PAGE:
The aim of this study is to provide economic evidence of the relevance of aggressive tax planning (ATP) structures for all
EU countries. The study relies on economic indicators available at macro level and on indicators derived from firm-level data.
The objective is indeed to look at the relevance of ATP for all EU countries through these two complementary angles. For each
indicator, the study identifies outliers based on a consistent methodology. None of the indicators provides per se an irrefutable
causality towards aggressive tax planning. However, considered together, the set of indicators shall be seen as a "body of
evidence". While there is some data limitation, the study provides a broad picture of which country appears to be exposed
to ATP structures, and how it impacts on their tax base (erosion or increase). The discussed ATP structures can be grouped
into three main channels: ATP via interest payments, ATP via royalty payments, and ATP via strategic transfer pricing. In
addition to general indicators assessing the overall exposure to ATP, we also derive specific indicators for each of the ATP
channels. In combination, these indicators allow to classify entities within multinational enterprises into three types: target
entities, where the tax base is reduced; the lower tax entities where the tax base is increased but taxed at a lower rate;
and conduit entities which are in a group with ATP activities but no clear effect on the tax base is observable.
This chapter draws on our two studies published by the International Centre for Tax and Development (ICTD), using the two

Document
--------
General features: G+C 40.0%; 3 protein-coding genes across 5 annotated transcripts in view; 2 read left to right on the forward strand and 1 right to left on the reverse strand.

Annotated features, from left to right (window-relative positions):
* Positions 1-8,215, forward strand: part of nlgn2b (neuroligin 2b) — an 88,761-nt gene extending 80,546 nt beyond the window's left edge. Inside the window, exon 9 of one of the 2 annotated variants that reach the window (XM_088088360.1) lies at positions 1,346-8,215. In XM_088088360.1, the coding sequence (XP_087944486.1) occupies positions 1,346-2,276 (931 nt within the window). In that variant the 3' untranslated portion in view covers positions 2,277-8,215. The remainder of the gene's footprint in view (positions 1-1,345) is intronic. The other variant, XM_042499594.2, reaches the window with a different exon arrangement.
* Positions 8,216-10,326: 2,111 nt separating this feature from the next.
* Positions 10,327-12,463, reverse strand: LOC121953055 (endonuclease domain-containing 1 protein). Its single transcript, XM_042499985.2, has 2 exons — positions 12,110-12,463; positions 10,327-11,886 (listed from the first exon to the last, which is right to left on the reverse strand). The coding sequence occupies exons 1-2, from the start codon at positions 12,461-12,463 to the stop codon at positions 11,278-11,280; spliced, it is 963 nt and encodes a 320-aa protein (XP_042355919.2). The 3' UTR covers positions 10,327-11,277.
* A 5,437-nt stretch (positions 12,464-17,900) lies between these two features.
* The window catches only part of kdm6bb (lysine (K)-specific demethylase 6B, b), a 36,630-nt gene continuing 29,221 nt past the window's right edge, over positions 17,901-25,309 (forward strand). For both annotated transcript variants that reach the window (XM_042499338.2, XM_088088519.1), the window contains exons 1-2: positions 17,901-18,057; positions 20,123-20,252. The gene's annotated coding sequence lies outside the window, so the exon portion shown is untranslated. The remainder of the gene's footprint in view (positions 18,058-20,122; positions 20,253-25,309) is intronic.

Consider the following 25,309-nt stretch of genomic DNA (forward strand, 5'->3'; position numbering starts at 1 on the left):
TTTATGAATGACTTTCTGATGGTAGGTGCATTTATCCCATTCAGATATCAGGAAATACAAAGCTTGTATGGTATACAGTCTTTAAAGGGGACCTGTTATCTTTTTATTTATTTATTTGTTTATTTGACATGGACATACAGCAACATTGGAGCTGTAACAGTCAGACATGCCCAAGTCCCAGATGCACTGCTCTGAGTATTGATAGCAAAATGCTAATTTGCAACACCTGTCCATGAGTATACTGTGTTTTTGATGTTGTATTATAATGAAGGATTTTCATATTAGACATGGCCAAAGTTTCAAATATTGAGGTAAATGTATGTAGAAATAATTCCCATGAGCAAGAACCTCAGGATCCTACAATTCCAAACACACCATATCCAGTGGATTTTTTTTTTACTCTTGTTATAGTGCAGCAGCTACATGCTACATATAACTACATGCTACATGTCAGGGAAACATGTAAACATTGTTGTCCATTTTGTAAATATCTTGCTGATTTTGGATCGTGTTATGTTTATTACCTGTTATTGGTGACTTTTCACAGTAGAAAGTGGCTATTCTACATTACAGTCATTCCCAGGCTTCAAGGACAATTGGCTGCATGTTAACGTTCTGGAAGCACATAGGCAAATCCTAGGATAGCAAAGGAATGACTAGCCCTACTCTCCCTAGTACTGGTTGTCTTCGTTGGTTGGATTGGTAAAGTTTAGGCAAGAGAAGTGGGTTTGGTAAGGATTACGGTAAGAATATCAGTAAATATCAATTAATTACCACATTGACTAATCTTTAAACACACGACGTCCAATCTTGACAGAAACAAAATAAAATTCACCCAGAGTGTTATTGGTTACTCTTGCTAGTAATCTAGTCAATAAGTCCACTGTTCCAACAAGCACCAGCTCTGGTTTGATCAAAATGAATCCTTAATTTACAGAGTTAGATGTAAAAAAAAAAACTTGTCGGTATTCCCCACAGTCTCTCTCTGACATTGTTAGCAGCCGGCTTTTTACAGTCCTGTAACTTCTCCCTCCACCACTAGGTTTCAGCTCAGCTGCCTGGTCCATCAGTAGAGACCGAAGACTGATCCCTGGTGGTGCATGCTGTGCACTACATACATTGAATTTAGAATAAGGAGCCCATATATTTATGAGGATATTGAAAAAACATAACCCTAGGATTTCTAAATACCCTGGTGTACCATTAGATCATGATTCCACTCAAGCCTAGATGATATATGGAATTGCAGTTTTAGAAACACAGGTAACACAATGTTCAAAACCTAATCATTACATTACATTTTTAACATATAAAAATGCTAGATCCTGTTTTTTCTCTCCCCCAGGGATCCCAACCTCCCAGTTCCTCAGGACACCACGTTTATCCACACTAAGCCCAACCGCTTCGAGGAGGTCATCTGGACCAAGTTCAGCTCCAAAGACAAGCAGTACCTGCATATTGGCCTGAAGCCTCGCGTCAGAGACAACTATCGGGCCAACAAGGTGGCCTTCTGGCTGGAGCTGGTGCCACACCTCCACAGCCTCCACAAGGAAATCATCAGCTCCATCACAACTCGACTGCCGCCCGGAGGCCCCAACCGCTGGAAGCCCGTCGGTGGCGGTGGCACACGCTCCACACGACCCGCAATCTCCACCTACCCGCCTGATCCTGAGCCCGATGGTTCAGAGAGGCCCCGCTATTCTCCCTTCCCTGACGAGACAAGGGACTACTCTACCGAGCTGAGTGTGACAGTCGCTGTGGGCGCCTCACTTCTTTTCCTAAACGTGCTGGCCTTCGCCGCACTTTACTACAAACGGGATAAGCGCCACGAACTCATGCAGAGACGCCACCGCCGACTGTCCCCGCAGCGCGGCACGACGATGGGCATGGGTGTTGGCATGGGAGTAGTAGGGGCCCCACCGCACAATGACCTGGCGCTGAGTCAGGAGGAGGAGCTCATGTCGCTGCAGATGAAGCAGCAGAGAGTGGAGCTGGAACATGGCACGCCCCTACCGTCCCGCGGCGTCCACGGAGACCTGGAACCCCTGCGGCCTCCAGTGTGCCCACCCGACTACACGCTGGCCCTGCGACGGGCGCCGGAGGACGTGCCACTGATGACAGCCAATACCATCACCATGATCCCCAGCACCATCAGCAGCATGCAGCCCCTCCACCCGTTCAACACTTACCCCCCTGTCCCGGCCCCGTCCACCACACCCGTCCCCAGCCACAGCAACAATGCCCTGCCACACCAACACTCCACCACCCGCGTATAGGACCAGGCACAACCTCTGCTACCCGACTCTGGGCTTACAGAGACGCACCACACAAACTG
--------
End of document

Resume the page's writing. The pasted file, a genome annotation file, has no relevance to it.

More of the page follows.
leading datasets on the global activity of multinational enterprises (MNEs). The approaches are complementary but necessarily
distinct, given the difference in available data. We summarise the approaches taken, and the specific findings that emerge
from each, and then highlight three major common results. First, notwithstanding uncertainty and data issues, this is a first-order
problem in relation to the world economy. Second, the overall effect of a switch to unitary taxation, almost regardless of
the actual apportionment formulas used, would be a substantial redistribution from MNEs towards most countries of the world.
Only a handful of jurisdictions would see significant revenue losses, and these are far outweighed by the gains of all others.
Third, there are significant differences in the extent of redistribution implied by a global apportionment approach relying
on different factors – with corresponding implications for the development impact of given global choices, and/or for unilateral
decisions at regional and national level. Overall, the findings confirm the critical importance of improving the available
data. In doing so, they underline the failure of the OECD base erosion and profit shifting (BEPS) process to deliver on commitments
in this area, but also highlight the potential of using the newly-required country-by-country reporting data of MNEs. A specific
proposal for a data registry is put forward.
This paper highlights the importance of different investment motives and to what extend they affect the responsiveness to
corporate taxation. In particular, we discuss how to classify investment as non-related, horizontal, vertical and complex